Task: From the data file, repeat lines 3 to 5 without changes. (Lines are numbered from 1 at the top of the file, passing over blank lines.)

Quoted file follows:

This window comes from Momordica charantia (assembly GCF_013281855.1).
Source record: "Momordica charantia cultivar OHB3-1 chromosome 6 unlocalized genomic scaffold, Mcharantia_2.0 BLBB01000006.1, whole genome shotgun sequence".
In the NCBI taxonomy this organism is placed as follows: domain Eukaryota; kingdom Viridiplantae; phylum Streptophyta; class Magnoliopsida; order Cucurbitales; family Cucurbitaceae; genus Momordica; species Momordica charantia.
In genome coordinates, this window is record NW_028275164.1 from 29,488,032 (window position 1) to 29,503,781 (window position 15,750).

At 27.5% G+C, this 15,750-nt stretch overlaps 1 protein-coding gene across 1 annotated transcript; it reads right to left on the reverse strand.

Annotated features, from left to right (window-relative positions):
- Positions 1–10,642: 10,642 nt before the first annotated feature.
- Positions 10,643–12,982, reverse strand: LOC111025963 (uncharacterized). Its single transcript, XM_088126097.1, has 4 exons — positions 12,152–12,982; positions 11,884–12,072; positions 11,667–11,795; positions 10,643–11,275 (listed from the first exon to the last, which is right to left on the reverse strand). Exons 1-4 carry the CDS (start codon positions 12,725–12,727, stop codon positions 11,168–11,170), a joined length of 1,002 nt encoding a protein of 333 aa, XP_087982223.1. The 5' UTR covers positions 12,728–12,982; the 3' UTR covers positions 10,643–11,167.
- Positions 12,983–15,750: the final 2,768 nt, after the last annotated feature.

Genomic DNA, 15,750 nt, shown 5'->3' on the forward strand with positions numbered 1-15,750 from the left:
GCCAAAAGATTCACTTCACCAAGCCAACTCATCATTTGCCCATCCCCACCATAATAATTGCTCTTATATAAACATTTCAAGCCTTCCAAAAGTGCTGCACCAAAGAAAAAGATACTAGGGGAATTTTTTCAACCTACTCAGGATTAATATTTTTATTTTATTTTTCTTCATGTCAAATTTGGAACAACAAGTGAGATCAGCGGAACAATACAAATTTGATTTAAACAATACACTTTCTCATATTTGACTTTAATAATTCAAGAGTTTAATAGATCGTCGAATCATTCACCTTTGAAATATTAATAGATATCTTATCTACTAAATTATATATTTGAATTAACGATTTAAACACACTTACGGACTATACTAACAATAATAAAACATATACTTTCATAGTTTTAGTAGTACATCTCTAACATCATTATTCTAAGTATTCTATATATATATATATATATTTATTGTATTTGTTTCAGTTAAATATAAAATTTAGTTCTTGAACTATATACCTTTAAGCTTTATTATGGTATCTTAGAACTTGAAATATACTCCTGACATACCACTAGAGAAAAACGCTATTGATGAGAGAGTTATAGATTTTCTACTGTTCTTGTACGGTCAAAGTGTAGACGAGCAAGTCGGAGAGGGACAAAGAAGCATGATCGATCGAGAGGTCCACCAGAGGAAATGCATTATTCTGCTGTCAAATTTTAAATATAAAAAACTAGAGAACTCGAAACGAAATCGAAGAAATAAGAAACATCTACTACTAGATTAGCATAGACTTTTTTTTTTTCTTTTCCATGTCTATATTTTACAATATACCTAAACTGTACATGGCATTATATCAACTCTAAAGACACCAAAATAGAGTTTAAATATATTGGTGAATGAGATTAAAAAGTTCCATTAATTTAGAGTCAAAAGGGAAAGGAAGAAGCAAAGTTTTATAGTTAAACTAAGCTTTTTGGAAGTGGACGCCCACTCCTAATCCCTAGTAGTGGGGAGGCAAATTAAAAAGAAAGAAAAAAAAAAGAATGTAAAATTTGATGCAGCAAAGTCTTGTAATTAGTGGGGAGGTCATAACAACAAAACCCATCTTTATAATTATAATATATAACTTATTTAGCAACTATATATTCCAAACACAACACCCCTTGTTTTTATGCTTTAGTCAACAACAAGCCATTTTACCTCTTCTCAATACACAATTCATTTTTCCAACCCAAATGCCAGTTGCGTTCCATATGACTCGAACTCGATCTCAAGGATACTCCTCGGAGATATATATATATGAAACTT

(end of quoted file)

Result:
In the NCBI taxonomy this organism is placed as follows: domain Eukaryota; kingdom Viridiplantae; phylum Streptophyta; class Magnoliopsida; order Cucurbitales; family Cucurbitaceae; genus Momordica; species Momordica charantia.
In genome coordinates, this window is record NW_028275164.1 from 29,488,032 (window position 1) to 29,503,781 (window position 15,750).

At 27.5% G+C, this 15,750-nt stretch overlaps 1 protein-coding gene across 1 annotated transcript; it reads right to left on the reverse strand.